1. Conduct a preliminary rating meeting between the team and the Provider to identify the targeted LEED® award level, the credits that have been selected to reach that goal, and the party accountable for meeting the selected credits. Points can be earned for putting together a project team that includes professionals proficient in at least three of the following skill sets, and at least one of the professionals must be LEED® accredited; beyond the prerequisite one point can be earned by conducting a full day design workshop with the team:
i. architect or residential building design consultant
ii. mechanical or energy engineer
iii. building science or performance testing expert
iv. green building or sustainable design expert
v. and civil engineering, landscape architecture, habitat restoration or land-use planning.
Additional credits can also be earned by designing to orient the building for solar design -- to meet these criteria for a renovation project would require a great deal of serendipity given that the orientation of an existing building can’t be changed. Special planning and implementation measures must be put into place regarding durability and moisture control measures, which are prerequisites as described below.
2. Engage in Durability Planning prior to construction which involves identifying all moderate and high risk durability issues for the building enclosure. The focus here is primarily with issues of moisture and water resistancy for kitchen, bathroom, laundry and entrances.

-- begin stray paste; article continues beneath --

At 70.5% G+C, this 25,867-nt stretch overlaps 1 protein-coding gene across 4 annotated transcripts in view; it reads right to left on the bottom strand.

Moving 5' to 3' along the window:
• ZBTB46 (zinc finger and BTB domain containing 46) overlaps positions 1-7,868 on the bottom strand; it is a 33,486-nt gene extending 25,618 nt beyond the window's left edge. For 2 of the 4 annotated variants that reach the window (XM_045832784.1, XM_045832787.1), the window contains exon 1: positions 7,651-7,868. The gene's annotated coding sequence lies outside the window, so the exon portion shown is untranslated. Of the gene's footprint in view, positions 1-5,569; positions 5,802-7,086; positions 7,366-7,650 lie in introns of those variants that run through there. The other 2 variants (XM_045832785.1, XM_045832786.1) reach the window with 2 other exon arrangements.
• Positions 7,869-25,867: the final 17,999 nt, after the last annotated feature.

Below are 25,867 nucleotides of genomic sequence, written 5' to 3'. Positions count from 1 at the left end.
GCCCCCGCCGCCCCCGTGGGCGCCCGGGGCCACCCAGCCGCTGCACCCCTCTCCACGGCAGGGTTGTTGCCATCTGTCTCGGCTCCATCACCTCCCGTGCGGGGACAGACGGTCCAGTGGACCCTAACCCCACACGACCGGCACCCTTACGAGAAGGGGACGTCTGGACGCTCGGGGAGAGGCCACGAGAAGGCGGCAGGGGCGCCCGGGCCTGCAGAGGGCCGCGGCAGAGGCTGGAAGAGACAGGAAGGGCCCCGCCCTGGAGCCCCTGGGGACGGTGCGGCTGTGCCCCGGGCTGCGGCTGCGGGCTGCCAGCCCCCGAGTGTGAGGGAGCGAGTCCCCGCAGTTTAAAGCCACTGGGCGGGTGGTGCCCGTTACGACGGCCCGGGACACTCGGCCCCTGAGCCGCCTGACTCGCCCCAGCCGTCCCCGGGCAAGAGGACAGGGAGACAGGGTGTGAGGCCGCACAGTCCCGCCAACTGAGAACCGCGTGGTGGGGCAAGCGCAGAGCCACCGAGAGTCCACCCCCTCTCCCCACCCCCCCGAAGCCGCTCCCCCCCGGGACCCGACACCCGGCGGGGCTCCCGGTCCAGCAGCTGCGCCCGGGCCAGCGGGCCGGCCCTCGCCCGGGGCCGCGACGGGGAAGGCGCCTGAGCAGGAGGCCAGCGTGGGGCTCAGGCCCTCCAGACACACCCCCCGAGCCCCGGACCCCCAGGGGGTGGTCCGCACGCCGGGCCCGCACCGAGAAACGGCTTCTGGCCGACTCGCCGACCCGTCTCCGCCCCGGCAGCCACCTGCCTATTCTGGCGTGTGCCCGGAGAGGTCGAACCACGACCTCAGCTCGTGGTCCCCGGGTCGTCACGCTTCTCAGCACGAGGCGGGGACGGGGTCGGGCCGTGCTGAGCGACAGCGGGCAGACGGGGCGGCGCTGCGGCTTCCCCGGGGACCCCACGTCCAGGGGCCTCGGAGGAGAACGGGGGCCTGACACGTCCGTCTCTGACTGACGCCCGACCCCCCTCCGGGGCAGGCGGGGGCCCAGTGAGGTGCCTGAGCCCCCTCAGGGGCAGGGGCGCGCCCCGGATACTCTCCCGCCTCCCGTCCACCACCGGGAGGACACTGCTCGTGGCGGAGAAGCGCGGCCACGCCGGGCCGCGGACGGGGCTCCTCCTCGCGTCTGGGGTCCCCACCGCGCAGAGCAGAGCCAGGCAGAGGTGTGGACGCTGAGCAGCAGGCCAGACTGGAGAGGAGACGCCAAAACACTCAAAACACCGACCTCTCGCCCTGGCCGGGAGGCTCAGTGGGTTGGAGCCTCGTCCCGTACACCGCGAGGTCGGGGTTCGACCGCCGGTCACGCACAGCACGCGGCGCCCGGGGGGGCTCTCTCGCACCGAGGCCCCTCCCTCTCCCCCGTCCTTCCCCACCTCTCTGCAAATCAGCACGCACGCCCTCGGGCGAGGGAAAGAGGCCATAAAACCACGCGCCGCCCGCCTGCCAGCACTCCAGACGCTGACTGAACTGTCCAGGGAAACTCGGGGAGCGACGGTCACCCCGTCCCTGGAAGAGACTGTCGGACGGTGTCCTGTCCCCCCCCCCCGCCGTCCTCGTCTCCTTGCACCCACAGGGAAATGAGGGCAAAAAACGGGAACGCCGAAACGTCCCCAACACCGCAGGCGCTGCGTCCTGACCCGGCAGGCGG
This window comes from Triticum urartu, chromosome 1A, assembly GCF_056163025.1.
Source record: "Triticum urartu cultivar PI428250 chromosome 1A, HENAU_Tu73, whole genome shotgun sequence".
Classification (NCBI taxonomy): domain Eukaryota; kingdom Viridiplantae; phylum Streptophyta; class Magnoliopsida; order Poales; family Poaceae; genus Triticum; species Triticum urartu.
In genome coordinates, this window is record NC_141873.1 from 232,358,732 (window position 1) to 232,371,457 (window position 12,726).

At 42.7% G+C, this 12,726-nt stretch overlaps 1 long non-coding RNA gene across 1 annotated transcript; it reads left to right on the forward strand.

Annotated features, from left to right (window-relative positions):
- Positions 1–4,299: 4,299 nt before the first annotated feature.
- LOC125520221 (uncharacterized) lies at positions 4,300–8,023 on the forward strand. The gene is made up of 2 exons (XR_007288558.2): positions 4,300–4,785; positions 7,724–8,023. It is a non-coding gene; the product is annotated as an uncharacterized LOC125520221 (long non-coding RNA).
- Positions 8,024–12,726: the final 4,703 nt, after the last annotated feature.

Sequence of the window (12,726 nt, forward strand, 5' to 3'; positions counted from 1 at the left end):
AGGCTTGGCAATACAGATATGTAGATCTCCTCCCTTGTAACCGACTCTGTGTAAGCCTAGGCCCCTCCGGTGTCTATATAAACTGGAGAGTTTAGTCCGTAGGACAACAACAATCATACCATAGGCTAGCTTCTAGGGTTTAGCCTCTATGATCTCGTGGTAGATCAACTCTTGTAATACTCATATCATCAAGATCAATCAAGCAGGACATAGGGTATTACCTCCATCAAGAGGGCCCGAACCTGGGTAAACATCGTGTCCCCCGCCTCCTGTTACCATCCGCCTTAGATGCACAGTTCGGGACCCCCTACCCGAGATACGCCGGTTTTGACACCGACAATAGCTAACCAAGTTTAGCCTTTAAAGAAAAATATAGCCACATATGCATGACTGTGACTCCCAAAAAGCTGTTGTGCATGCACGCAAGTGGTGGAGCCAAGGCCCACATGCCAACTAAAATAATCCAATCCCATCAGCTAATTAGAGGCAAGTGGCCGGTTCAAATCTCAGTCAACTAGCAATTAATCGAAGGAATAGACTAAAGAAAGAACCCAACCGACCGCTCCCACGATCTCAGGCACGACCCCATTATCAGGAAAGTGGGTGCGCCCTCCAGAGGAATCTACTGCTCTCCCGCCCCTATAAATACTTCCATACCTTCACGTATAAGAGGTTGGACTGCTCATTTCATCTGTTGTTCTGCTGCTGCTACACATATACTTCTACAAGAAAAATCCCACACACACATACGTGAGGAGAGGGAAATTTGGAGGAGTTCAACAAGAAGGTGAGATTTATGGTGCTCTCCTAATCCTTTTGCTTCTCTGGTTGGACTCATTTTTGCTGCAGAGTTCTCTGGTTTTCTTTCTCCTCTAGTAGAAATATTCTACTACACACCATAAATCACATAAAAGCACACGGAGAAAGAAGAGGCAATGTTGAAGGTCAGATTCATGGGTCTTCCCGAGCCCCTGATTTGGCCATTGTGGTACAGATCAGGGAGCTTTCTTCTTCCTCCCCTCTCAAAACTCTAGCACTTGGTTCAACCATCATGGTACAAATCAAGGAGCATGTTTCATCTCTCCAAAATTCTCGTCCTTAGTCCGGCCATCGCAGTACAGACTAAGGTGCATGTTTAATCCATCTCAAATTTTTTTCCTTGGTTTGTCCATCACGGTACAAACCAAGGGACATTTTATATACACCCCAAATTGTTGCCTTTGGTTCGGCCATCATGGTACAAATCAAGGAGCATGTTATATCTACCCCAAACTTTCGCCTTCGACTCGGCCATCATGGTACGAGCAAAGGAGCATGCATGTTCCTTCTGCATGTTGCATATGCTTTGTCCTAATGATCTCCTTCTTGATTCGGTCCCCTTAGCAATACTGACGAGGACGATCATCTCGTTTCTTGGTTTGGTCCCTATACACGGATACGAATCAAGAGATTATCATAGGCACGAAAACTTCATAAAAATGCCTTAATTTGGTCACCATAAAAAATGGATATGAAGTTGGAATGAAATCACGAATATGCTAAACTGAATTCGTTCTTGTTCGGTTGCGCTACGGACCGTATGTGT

3. Put into place a “Durability Management Process” to ensure execution of the durability measures. Three points can be earned by having the Rater inspect and verify each measure set out on the durability check list.
The typical cost for a Provider is $7,000 for all the technical services, including the Rater, or $13,000 if the Provider also handles all the paperwork.
The guidelines also contemplate the ability to earn up to 4 points for unspecified “innovations” (1 point for each innovation) – good ideas that you/your team thinks of that haven’t been included in the LEED® for Homes guidelines. These must be put forward in a documented proposal.
Prerequisites/Mandatory Measures- 0
Minimum Points – 0
Maximum Points – 10
This category strives to promote the building of homes in a dense, neighborhood manner with local services so that the use of vehicular transportation can be reduced.
What does this mean for brownstone and row-house renovation: This category is an ace in the hole for urban projects. Being in an urban area we can achieve the full 10 points simply because of our location – brownstones are located in a densely populated city (preferred locations: 2 points) with an existing infrastructure for sewer and water (infrastructure: 1 point), a vast and widely used public transportation system, and local services and public open spaces that we can walk to (community resources: 3 points; access to open space: 1 point). It is likely that brownstones and urban townhouses would also earn the 2 possible points in the site selection sub-category because existing buildings in cities are typically not near protected animal habitats, wetlands, land formerly used as a public parkland, nor located on land containing “prime soils”, “unique soils”, or “soils of state significance. Alternatively, homes located in a LEED® for Neighborhood Development-certified development also earn the maximum10 points.